Growing up you were always told to be kind;
kids tend to not listen, though.
“You’re a girl, you can’t play with us!”
“Ew! You’re gross.”
At that time in life, no one really cared.
Then things changed; we grew up a little.
Middle school came around,
belonging to the right groups suddenly seemed like life or death.
The kids got worse.
“Did you see what she’s wearing?”
“No one cares about you.”
When hormones are raging and life is confusing enough,
even the smallest comments feel devastating.
Then puberty hit, high school came around.
Being in a relationship was top priority,
rumors and gossip became daily life.
The kids are brutal.
“Did you hear about her and that guy?”
“He didn’t rape you. You started it.”
“I heard you tried killing yourself . . . better luck next time.”
There are wars going on in these halls.
Their weapons are words, slung like rocks at windows.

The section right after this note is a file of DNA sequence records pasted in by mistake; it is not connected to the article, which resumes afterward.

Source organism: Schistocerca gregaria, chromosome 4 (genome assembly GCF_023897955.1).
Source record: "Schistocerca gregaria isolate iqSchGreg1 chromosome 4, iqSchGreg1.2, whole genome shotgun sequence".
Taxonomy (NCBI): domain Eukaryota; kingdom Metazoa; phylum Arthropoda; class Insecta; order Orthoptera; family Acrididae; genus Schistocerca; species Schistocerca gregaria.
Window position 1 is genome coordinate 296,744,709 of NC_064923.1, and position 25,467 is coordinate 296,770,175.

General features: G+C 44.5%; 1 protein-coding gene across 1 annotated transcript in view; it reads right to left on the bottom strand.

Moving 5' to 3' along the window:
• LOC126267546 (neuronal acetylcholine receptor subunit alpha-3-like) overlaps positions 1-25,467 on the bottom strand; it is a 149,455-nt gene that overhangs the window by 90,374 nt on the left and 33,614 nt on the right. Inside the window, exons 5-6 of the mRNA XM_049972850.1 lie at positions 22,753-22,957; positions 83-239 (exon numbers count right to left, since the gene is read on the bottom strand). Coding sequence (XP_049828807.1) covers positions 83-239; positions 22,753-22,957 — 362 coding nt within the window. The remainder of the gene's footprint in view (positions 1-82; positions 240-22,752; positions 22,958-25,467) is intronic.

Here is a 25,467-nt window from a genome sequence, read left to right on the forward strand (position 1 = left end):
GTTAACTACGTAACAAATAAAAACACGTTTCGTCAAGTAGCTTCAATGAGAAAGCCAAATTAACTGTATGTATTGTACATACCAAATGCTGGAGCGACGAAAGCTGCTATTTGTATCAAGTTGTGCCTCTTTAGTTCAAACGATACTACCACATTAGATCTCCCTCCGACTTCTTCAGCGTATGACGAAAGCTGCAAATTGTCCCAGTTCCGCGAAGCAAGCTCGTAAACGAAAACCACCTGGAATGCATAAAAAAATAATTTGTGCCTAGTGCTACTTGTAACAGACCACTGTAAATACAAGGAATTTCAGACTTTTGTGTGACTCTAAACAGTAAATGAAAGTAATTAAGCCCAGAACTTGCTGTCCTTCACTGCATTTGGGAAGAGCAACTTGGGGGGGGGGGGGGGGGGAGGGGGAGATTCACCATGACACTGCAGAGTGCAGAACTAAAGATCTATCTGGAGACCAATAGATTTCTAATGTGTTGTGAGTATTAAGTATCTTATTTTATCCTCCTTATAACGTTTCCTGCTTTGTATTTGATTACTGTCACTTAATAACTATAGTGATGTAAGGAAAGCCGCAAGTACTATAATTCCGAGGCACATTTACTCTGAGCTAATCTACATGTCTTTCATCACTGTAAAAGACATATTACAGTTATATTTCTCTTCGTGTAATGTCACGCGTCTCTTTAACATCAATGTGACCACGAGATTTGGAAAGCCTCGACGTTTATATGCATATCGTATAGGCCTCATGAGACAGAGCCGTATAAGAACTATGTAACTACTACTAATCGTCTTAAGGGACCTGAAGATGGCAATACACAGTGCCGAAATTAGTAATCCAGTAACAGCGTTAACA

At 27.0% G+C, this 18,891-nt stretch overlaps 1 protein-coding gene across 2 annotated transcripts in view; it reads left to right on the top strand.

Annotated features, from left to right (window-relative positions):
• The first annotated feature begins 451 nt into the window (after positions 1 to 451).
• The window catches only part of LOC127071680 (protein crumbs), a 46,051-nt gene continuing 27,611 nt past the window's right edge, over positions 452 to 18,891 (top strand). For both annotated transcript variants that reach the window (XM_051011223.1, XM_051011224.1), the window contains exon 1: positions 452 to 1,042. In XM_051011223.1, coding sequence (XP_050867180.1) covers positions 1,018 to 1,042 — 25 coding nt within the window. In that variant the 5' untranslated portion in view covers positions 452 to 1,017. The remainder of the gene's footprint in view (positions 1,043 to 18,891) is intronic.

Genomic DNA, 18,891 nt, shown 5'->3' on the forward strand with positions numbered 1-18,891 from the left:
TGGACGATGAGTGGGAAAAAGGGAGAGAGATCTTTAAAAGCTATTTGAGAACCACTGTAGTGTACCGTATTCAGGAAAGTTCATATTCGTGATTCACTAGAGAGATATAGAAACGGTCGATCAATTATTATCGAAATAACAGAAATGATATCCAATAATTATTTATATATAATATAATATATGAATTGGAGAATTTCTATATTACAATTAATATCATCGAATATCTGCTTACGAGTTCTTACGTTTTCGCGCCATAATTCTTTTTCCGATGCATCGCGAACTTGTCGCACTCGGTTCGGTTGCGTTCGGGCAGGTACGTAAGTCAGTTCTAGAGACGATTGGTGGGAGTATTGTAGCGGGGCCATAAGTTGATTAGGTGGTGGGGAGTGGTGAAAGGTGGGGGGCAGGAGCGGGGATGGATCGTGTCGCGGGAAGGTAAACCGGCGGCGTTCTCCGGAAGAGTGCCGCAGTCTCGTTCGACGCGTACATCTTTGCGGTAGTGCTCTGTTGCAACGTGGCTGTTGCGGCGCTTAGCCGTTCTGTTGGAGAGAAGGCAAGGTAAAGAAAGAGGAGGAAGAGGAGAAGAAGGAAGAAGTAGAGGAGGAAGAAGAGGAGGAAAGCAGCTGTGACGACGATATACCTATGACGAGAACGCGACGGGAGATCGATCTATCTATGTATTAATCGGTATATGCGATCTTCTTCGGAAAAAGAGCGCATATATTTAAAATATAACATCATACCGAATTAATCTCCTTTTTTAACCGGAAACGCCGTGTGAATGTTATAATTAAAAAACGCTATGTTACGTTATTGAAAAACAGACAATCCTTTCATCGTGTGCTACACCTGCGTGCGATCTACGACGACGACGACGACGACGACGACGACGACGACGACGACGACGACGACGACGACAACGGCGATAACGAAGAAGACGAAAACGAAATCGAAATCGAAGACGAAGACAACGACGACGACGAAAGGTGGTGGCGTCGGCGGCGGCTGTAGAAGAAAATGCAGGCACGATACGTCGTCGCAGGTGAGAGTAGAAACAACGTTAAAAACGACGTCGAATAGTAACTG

To shatter you, before someone else shatters them.
And the schools? Do the bare minimum.
Last time bullying was talked about seriously was five years ago
back when our only worry was who would be at the park,
before any of us cared,
before sexual assault became a real anxiety,
before my best friend tried to kill himself the first time.
Where along the lines did things change?
Who else has to die for us to really care?
We talk about news all the time in class,
“Did you see Trump’s newest tweet?”
“What are the Kardashians up to?”
“That Brock kid’s attorney says it’ll ruin his future to be put on the sex offenders list!”
But we rarely discuss what’s going on in our own building.
Last year alone
my friend was kicked out by her parents;
another was hit by his;
I was raped by a senior;
a third became a ward of the state.
All the administration cares about?
If we show up,
get our work done,
and don’t make a scene.
My time is almost up;
what’s done is done.
The cracks in this system won’t affect me much longer--
I worry more for the future generations.
"I write when I’m anxious. I wrote 'Consequences' when I was thinking about the school system and how it has affected me." - Kyla Stidham, 12th grade, Bellevue East Senior High School.